Yesterday, while at the computer graphics convention Siggraph, where early Pixar short films dazzled attendees (“Andre and Wally B” premiered at the convention way back in 1987), the Hollywood Reporter stopped and asked Pixar titan Pete Docter about his next feature for the studio—2015’s “Inside Out.” He offered minor—but still tantalizing—details about a film that has been described to us as “wildly ambitious,” even by Pixar standards. Docter told THR that it was “one of the most challenging stories I’ve ever had to put together.”
The movie, whose specifics are still being kept tightly under wraps, takes place almost entirely within the mind of an 11-year-old girl. The main characters are the emotions that exist inside her head—things like anger, sadness and joy. Based on this logline alone, it sounds like an insane mixture of Maurice Sendak‘s beloved children’s book “Where the Wild Things Are” and “Cranium Command,” a starry, 17-minute-long animated short film/attraction that opened in the Wonders of Life Pavilion at EPCOT Center in Orlando, Florida, in the fall of 1989, and took place inside a young person’s mind. But as Docter explains, it’s far weirder.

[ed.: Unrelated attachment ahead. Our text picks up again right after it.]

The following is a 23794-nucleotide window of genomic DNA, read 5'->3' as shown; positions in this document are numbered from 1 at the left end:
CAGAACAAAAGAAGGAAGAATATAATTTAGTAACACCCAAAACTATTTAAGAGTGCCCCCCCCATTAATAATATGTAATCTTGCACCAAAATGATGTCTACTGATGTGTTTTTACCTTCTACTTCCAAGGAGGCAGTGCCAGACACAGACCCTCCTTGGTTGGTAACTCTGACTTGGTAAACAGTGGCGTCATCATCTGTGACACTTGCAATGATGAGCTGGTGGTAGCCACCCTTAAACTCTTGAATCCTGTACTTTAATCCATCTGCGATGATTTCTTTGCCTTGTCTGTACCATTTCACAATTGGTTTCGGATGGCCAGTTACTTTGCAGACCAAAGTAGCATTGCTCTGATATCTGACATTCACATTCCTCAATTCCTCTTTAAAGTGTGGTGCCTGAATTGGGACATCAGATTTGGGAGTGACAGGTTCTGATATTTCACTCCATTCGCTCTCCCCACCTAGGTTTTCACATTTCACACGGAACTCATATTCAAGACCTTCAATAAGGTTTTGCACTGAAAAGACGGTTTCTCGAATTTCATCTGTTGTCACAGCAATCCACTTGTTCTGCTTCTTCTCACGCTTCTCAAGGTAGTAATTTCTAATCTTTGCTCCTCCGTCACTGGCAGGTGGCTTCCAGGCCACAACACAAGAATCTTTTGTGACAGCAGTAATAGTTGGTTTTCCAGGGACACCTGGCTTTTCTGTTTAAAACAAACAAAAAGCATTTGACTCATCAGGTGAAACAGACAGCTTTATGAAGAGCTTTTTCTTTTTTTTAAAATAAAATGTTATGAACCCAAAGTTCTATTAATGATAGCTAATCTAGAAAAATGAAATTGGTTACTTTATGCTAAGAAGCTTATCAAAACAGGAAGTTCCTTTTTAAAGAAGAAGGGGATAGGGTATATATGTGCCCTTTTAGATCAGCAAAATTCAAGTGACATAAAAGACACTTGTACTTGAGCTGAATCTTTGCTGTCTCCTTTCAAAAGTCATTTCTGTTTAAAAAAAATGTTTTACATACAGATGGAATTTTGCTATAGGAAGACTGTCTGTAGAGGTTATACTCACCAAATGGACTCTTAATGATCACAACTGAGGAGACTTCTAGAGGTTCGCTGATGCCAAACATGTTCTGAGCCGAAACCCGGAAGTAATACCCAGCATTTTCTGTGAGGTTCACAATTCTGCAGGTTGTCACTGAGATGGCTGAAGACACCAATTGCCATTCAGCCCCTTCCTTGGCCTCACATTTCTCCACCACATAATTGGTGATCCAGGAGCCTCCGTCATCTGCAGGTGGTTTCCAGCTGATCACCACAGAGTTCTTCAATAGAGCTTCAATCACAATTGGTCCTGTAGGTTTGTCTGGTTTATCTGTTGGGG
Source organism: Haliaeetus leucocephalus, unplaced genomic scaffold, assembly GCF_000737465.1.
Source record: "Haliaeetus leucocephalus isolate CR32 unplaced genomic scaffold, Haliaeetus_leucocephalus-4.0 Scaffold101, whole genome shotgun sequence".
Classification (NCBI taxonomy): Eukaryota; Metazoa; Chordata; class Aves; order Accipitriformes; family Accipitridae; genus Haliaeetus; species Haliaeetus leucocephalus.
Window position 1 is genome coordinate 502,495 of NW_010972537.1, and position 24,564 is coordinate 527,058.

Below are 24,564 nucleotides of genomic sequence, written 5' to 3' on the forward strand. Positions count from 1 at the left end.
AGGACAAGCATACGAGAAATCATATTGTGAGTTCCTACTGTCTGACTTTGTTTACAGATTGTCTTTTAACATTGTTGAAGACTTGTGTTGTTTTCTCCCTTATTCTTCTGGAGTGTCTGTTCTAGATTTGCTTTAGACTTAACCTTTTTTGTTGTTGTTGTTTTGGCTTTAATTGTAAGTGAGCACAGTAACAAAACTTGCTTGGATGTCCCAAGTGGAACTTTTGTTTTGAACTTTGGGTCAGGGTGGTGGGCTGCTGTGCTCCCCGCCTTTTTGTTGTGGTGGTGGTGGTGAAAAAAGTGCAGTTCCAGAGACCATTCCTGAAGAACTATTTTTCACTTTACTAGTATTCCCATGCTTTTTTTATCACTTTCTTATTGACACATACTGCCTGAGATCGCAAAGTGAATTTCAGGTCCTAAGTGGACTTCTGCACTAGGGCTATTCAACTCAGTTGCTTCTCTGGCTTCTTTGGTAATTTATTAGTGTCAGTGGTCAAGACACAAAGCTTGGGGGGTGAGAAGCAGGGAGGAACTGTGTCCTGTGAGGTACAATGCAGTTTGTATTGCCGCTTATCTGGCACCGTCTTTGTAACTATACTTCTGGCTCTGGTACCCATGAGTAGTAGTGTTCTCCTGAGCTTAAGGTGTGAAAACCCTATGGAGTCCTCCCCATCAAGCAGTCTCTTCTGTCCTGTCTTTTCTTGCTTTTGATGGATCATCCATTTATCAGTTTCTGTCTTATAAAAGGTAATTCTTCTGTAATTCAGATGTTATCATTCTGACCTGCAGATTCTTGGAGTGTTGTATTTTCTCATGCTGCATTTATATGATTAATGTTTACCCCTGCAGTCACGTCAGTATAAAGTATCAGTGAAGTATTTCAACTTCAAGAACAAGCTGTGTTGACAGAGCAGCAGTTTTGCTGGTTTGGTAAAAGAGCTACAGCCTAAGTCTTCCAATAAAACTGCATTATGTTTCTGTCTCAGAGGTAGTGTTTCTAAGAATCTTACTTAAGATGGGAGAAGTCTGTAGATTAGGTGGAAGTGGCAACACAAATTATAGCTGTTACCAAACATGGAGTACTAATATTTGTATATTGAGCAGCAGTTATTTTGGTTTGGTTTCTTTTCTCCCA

“One story is hard enough,” Docter said. “This is two stories that need to talk to each other.” When asked to describe the visual approach to the film, Docter said, “The characters are created with this energy because we are trying to represent what emotions would look like. They are made up of particles that actually move. Instead of being skin and solid, it is a massive collection of energy.” Say what? It sounds cool, though we wonder how the licensing department will turn those characters into video game sprites, action figures, and dolls. Well, there’s always “Cars 3” we suppose….
Boasting that the film “takes advantage of what animation can do,” Docter’s “Inside Out” will be released on June 19th, 2015.